However, as this is the digital piano forum, I will be talking about digital instruments from this point onwards. Unlike acoustic instruments, digital equipment, whether musical or not, depreciates the longer it sits in your house or studio and I make no apology for advising people, on the digital piano forum, to save money at the beginning of their ownership of their digital instrument. Obviously, that advice does not hold up when looking to by acoustics for the reasons already stated.

You would never walk into a car showroom, and buy the car (which has one of the highest rates of depreciation from a consumer's perspective) you want at the first price they quote you. You always shop around and do a bit of homework before getting to the purchasing stage. At the end of the day, consumers and traders always have the same question brewing at the back of their minds: "How much money will this transaction cost me?" The end result is usually bitter-sweet; for both parties involved, to greater or lesser extents, the deal will either be to the benefit of one and to the loss of the other, but rarely to the complete satisfaction of the two.

Barrie is absolutely right about price-searching being good practice and I appreciate his support of my view. I have been taken advantage of in the purchase of my first digital instrument nine year's ago, lulled into a state of false security by my local dealer. That comment by no means tars all local dealers with the one brush, but I wish someone told me about the dangers and exploitation that can take place in your local music store. From a consumer's point of view, we are not exactly buying baked beans here anymore than music stores are selling them; and most likely will not be buying again for a few years, if at all. In this day of high property prices, home mortgages, loans, reclamations, etc., how could you possibly, credibly criticise any consumer for wanting to save money? By saying that you are "praying for a really hard recession to cull out all those who think you can run a business on a tiny profit", it sounds like you are hoping for a situation where consumers will be forced to pay more on an instrument, to their loss, but to the benefit of the retailer. :?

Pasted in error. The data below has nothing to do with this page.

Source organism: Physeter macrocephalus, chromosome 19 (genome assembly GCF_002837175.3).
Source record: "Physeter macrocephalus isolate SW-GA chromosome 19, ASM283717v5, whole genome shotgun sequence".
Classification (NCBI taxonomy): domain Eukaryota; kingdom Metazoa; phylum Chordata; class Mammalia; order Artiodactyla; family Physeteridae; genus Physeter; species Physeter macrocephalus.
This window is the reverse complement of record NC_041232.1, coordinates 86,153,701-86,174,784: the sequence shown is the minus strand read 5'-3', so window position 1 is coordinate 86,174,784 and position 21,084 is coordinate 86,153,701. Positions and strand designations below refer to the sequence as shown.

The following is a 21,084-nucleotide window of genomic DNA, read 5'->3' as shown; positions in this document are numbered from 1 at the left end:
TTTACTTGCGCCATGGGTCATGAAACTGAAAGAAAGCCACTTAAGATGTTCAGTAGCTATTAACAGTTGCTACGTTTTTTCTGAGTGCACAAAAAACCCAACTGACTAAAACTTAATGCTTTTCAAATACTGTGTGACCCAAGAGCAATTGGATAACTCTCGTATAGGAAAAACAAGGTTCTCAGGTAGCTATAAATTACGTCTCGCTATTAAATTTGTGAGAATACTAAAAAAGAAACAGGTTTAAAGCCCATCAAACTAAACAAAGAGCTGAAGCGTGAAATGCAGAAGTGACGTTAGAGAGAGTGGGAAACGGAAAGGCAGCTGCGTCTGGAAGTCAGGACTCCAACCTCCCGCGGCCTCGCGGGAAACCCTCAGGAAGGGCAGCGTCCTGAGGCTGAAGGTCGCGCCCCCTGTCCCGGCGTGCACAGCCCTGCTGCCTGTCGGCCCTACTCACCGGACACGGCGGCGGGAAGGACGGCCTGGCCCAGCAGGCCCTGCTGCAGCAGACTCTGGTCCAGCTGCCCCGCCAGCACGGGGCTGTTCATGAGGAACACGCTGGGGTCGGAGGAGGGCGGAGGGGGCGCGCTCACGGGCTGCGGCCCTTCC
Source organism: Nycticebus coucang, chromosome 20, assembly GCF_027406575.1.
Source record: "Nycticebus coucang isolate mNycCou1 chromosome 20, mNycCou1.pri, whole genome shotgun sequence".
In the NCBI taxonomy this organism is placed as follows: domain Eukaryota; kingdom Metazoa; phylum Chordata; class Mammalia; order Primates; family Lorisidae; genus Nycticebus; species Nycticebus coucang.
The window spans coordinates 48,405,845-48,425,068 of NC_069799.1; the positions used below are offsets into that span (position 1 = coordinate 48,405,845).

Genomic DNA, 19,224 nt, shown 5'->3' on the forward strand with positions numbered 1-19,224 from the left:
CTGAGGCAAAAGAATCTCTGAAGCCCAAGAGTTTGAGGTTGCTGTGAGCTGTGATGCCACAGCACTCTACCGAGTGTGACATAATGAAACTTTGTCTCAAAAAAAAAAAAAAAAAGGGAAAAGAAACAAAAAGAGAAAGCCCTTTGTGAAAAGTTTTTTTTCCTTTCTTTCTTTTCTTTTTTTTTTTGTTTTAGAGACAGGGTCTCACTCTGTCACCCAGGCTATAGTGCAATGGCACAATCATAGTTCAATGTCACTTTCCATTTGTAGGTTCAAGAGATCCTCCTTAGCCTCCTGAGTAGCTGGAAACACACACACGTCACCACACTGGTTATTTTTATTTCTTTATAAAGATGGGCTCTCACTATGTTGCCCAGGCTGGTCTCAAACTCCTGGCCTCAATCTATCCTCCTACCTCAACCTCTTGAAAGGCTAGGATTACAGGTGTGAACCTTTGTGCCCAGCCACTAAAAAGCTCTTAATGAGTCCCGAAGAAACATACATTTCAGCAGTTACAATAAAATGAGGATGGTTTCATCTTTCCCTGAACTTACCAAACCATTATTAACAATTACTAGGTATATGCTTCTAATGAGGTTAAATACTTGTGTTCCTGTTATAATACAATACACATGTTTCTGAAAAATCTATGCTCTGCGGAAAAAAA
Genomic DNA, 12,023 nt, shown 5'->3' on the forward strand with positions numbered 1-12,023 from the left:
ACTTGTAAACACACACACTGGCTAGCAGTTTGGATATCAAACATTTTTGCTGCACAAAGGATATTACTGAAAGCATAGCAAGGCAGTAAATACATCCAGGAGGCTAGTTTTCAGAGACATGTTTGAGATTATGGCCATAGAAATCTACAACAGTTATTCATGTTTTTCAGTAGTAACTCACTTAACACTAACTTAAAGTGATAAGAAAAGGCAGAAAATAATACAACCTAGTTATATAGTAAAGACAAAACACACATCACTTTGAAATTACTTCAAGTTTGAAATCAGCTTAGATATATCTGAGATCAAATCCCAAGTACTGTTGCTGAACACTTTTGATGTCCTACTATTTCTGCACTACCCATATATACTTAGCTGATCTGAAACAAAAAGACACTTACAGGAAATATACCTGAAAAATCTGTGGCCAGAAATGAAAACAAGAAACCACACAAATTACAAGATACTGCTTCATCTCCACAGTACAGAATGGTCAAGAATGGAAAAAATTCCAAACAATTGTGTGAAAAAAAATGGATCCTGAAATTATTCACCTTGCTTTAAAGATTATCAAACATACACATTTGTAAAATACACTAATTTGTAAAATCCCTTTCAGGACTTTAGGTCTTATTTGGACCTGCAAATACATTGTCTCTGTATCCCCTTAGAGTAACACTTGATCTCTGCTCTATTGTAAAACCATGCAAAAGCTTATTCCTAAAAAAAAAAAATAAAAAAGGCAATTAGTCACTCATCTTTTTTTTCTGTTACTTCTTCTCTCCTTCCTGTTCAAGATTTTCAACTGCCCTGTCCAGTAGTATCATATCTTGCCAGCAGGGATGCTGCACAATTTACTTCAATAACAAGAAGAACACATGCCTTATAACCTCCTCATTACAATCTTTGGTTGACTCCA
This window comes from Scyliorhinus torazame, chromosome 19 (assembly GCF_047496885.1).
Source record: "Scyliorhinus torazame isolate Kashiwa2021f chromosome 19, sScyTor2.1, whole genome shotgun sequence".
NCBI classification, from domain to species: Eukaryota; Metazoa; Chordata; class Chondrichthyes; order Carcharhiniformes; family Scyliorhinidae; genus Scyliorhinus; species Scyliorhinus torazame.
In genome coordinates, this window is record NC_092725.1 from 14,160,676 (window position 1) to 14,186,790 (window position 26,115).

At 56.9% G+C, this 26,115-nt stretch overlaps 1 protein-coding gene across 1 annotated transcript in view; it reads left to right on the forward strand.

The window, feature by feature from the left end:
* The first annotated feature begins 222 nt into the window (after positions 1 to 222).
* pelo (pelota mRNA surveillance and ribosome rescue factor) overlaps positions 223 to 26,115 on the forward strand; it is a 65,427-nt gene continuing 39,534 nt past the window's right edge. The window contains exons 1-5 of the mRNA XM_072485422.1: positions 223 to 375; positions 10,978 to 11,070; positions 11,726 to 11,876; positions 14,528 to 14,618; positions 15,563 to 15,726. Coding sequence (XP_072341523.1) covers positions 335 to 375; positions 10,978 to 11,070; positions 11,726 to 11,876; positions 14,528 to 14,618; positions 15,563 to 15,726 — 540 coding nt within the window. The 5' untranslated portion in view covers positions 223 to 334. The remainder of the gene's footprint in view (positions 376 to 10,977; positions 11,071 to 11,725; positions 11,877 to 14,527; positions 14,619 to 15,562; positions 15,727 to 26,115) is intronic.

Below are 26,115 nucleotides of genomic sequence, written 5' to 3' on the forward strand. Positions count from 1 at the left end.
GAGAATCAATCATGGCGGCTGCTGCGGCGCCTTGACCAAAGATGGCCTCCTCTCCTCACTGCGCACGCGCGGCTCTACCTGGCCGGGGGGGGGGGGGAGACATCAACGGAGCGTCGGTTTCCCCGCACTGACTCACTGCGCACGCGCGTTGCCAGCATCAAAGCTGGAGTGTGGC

There is no end to this kind of argument while a dealer and consumer try to argue what is fair and unfair in modern trade. While all your points about insurance and shop running costs are very true, very real and very unfortunate, your arguments about making money are no more important or valid than the consumer who wants or, more likely these days, needs to save money.

I am by no means trying to be controversial in this post, but in-keeping with the directness of the previous posts, I am merely adding balance to the discussion. The bottom line, then? The consumer can also be, and often is still, a victim in the world of modern trade.

Here endeth the lesson....

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Post by mdw » 17 Jan 2008, 07:28

Just because they will sound exactly the same ( being digital ) doesnt make it any more moraly defensible to try in a shop and then buy online at a cheaper price. No wonder the online dealer can be cheaper hes not had to pay the higher town centre rates, the staff wages to demo the stock even the floor space cost having it setup with room to sit at it rather than 5 stacked in boxes on top of each other.

Trust me even in the "good times" very few of us were making lots of money in this trade digital or acoustic. My point is that if you dont support your local shop you will lose it. This is partly the fault of the manufacturers in that we are not all playing from the same start point. We stock Kemble as one of our brands and there are some dealers on the net retailing Yam acoustic ( similar but no the same ) for less than I have to pay Kemble for the same size piano. How does that work!!!

When I sell a piano I want a long term relationship with that piano/ customer. The box shifters dont want to see you if you have a problem. They cannot afford to on the margins they make. I have recently changed a piano for a customer in his late 80s who told me 9 months after he bought a piano from us that his hearing had deteriated and he needed a piano with a brighter tone. I gave him the full amount he paid for the first piano against the replacement one. How many box shifters do that.

Each month I get people ringing up wanting to sell pianos and when I suggest they should get the best price from the original supplier they all tell me the discounters are not interested at ANY price.

You can already buy Yam keyboards in LIDEl!!!! How much longer before its digitals pianos they stock as well because lets face it it only a few pounds more and a few keys more. Then your local music shop wont stock the stuff and guess what, you cant try the out in lidel cos they are boxed.